Culinary adventures in Asian dessert cafes
The challenge of dessert cafes may be what relentlessly pulls us to them — the variety of their wares. After all, the menu at 37 Degrees Dessert Café (1155 Taraval, (415) 566-3887) is a solid 10 pages long, filled with evocative photos to guide your deliberations. Dare you try the Deep Sea, whose striated layers of sweet liquid and "coral jellies" resemble nothing more than the dentist office's saltwater aquarium tank poured into a tall ice cream sundae glass? Will you opt for the crystal rolls at 100% Sweet Café (2512 Clement, (415) 221-1628), small rice paper sachets of sugary goo, fresh strawberries, and mangos that constitute the most difficult and slippery food item to eat ever?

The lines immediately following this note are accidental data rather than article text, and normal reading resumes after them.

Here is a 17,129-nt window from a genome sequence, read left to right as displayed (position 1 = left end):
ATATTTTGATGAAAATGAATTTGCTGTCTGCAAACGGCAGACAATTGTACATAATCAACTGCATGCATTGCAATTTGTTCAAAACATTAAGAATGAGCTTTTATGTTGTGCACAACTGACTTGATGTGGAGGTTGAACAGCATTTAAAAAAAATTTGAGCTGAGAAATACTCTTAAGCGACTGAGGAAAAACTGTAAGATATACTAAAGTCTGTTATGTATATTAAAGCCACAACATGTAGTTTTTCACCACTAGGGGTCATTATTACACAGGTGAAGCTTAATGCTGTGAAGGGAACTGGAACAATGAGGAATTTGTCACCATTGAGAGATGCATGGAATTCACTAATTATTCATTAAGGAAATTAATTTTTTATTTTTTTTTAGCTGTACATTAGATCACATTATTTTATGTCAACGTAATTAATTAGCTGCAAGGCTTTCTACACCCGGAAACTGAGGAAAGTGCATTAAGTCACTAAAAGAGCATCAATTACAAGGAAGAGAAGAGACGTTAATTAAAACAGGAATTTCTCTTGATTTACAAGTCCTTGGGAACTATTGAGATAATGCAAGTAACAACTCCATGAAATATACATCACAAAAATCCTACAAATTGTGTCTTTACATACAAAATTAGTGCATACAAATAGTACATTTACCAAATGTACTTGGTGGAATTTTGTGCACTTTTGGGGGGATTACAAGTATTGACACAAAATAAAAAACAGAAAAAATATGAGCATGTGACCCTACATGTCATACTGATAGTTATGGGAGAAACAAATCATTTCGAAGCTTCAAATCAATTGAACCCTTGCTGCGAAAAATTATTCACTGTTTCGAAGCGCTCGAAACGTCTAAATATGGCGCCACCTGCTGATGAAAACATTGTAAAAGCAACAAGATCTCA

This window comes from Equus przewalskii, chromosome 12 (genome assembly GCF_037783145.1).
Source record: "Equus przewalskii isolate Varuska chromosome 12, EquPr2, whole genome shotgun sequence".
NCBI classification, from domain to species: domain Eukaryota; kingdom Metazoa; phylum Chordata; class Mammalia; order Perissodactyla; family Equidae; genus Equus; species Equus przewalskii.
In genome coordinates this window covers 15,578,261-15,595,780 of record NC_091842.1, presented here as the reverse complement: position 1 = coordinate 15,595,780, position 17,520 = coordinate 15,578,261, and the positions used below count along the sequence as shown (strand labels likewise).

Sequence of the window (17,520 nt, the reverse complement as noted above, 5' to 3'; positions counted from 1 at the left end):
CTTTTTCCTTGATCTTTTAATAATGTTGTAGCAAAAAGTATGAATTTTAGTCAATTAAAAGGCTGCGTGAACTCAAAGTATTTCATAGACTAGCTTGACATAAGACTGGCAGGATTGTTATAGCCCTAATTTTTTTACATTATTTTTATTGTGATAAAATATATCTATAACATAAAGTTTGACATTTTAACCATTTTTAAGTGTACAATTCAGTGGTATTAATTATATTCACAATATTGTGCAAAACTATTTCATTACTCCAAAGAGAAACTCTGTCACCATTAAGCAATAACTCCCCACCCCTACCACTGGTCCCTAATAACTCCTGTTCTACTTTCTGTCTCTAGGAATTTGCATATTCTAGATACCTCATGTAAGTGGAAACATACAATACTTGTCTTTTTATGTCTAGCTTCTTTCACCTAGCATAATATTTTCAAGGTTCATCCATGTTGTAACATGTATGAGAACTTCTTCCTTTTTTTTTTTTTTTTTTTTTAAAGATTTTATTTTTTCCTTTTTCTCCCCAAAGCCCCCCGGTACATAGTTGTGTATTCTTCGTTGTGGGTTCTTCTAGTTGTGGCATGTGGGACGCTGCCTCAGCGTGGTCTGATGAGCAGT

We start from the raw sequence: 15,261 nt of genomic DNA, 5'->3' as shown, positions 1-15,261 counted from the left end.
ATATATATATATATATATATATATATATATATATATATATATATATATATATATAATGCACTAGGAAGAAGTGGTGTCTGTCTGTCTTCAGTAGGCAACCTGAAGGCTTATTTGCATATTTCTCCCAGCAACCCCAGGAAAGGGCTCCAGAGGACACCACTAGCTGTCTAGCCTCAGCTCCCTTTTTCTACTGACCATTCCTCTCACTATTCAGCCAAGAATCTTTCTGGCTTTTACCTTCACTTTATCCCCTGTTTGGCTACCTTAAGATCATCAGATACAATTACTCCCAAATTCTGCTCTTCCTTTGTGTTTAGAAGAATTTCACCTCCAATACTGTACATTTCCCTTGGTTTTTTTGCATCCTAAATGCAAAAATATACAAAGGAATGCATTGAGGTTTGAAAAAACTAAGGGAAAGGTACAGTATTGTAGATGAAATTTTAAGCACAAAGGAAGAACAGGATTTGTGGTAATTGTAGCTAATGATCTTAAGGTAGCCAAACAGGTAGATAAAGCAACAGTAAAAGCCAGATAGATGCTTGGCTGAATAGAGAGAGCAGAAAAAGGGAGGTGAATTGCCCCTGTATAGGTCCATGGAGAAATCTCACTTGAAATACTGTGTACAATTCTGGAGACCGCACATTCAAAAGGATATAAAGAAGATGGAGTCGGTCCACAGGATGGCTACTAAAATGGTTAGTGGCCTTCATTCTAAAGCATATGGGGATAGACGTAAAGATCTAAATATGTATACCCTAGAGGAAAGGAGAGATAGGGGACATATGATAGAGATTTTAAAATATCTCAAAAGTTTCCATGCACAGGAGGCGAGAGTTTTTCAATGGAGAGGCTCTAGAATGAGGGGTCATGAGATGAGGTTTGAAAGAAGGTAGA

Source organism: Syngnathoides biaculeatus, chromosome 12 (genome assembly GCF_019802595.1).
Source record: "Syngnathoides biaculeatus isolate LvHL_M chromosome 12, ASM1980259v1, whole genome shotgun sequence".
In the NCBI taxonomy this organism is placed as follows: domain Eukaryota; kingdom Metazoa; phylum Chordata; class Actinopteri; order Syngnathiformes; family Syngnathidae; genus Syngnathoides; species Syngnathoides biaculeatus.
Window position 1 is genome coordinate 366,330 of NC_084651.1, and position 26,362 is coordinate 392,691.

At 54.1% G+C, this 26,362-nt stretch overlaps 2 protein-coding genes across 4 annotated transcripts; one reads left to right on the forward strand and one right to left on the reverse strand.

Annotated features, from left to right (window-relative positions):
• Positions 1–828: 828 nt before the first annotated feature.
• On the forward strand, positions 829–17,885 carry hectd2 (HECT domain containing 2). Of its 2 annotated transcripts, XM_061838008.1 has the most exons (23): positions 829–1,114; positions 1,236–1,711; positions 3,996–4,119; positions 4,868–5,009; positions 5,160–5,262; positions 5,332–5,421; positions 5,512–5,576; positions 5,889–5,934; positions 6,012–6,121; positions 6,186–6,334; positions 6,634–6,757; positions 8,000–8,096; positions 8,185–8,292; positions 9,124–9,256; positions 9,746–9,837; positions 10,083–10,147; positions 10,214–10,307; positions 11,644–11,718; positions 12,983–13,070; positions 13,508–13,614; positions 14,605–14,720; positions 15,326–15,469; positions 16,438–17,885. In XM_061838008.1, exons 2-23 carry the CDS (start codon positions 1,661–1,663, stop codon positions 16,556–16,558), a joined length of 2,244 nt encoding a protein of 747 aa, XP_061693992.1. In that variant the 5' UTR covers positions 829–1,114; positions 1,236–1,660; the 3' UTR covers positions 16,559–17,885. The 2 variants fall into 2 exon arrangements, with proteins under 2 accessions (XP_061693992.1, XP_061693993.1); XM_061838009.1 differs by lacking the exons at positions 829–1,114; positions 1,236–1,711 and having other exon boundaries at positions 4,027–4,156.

All told, the dessert cafes made a distinct impression on me. Situated at a small table, plied with free hot tea, megalith menu in hand detailing lobster balls, black pearl barley, and cold tofu flakes curdled in a wooden bucket — it's easy to lose a few hours contemplating the fact that one will never, ever know all there is to be eaten under the sun.
But a girl can try. Osmanthus jelly with a side of explosive eggs, please?